Why Housing Sector Falls Under Priority Sector Lending
Amartya Sen once said: “Economic growth without investment in human development is unsustainable and unethical.”
There are certain sectors in the economy that require a regular inflow of credit in the larger interest of the country. As part of their role in the development of India, commercial banks extend a committed proportion of their adjusted net credit as loans to these sectors, which are classified as priority sectors. This is called priority-sector lending (PSL).
In 1972, after the National Credit Council highlighted that there should be larger participation of commercial banks in the priority sector, PSL was properly defined. The overall objective of PSL is to initiate enough credit and flow of funds into some of the sensitive sectors like agriculture finance, micro, small and medium enterprises (MSMEs), retail credit and housing. Banks may not find these sectors the most attractive from a profit-making point of view, but they provide a specific portion of their net credit as PSL, under guidelines from the Reserve Bank of India (RBI), for overall growth of the country at large.
Housing as a priority sector
An important part of PSL for banks is the housing sector. While possessing a house is a dream for most people, many are not able to realise their dream due to difficulties in availing of mortgage. To help such people, new home ownership schemes are kept under the purview of PSL.
Banks' PSL targets for housing
An RBI circular, PSL: Target and Classification, dated May 10, 2016, underlines that loans of up to Rs 28 lakh in metropolitan cities and up to Rs 20 lakh in other cities for purchase or construction of a dwelling unit should be considered as PSL, provided the overall cost of the dwelling unit does not exceed Rs 35 lakh in metros and Rs 25 lakh in other cities.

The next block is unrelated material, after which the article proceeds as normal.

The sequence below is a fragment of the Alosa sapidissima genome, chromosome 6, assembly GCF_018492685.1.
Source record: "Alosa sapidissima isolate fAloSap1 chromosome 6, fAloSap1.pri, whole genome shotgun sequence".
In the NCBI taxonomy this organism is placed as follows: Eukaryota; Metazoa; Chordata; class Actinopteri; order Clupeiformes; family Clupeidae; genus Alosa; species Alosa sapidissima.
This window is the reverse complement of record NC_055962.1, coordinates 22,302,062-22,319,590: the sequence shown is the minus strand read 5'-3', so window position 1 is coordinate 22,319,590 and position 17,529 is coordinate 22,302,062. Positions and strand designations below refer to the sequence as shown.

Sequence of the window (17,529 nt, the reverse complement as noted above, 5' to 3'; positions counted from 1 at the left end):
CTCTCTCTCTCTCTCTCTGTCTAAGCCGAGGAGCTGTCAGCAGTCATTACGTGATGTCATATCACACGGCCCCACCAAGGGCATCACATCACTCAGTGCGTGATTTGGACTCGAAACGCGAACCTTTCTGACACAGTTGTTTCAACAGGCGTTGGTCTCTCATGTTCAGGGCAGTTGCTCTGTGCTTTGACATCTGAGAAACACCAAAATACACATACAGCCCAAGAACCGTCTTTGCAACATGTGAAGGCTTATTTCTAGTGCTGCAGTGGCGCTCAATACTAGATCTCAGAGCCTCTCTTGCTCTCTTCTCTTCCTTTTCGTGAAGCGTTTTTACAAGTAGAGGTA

According to RBI guidelines, domestic and foreign banks with 20 or more branches are required to extend at least 40 per cent of their adjusted net credit as PSL, while those with fewer than 20 branches need to maintain PSL of 32 per cent.
Housing loans under PSL are provided for three purposes – construction of a house, repair of an existing house, and clearance of slums or rehabilitation projects. Home loans for repair of damaged properties fall under PSL only if they are of up to Rs 5 lakh in metros and Rs 2 lakh at other centres.
RBI has allowed a loan-to-value (LTV) ratio of up to 90 per cent for home loans of up to Rs 30 lakh – those of up to Rs 28 lakh in metros and Rs 20 lakh in other cities are PSL. Earlier, a 90 per cent LTV was allowed on loans of up to Rs 20 lakh.
What if banks fail to meet the PSL target?
According to data from the department of financial services, priority sector lending by State Bank of India was 17 per cent of PSL by all public-sector banks as of March 2015. SBI was followed by Punjab National Bank, with 7.98 per cent, and Canara Bank (6.95 per cent).
The banks that fail to meet the PSL target are instructed to invest the shortfall amount in bonds of National Bank for Agriculture and Rural Development (Nabard) or Rural Infrastructure Development Fund (RIDF), where returns are as low as three per cent. This is done to hedge the lending risk.
Striking a Balance
The provision for PSL depends on how much loans banks extend to the priority sectors. Banks take adequate steps to meet the target. In case of a shortfall, they sometimes show off-balance sheet items like derivative instruments to show their PSL accomplishments. However, this does not further the government's cause.
The shortfall happens because banks find it difficult to lend to some priority sectors, given that the rate of default in those sectors is high. If the borrower defaults on repayment, the bank's stress increases; sometimes, these loans even become non-performing assets. Therefore, it is might help meet the objective better if an effective framework is developed to create a database of potential and creditworthy borrowers who can be funded under PSL.